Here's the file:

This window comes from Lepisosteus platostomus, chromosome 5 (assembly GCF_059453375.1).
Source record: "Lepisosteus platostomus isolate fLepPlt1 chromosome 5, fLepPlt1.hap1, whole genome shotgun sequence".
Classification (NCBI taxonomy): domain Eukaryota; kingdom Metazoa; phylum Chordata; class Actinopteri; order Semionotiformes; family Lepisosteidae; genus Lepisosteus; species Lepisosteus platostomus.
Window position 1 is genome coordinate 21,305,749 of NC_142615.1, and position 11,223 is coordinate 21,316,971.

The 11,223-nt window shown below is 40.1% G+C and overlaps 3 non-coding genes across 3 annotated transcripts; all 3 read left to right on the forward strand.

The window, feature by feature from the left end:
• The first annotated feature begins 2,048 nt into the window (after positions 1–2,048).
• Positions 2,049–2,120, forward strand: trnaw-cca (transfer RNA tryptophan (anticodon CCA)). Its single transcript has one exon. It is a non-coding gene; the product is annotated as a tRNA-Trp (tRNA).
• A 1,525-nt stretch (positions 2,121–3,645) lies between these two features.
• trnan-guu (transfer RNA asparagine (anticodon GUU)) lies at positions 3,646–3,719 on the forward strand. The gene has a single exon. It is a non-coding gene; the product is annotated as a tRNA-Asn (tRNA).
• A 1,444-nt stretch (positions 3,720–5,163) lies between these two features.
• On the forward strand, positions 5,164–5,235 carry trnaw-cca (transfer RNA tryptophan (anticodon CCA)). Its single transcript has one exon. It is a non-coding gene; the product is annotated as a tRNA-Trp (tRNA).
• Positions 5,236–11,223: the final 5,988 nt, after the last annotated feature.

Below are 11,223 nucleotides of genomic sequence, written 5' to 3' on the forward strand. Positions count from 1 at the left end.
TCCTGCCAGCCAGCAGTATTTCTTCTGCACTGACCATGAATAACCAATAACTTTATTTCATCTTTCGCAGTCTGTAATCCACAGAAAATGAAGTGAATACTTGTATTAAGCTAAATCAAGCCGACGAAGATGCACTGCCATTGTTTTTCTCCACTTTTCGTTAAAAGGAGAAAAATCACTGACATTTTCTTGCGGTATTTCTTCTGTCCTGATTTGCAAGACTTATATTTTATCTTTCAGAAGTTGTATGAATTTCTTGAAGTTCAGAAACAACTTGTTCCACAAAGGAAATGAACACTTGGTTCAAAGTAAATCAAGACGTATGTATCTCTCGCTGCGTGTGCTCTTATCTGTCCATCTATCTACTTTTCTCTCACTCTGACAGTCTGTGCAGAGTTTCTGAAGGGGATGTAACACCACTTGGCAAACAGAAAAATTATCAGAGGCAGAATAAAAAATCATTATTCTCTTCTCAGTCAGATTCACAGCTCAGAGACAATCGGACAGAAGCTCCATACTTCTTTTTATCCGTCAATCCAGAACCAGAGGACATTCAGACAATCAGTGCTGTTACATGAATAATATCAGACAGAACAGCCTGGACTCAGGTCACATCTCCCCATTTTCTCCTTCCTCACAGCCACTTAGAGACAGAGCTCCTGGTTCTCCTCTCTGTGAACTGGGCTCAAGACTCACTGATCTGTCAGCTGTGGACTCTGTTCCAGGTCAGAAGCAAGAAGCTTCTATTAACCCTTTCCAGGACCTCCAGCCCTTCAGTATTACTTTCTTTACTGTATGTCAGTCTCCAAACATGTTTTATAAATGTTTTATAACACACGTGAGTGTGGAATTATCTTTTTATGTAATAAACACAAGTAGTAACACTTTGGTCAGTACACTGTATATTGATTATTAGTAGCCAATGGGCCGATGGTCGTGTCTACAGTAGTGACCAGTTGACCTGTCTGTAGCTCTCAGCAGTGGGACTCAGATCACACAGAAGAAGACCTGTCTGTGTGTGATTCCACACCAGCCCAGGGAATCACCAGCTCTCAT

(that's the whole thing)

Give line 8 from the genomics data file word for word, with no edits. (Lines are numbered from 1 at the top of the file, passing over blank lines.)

• Positions 2,049–2,120, forward strand: trnaw-cca (transfer RNA tryptophan (anticodon CCA)). Its single transcript has one exon. It is a non-coding gene; the product is annotated as a tRNA-Trp (tRNA).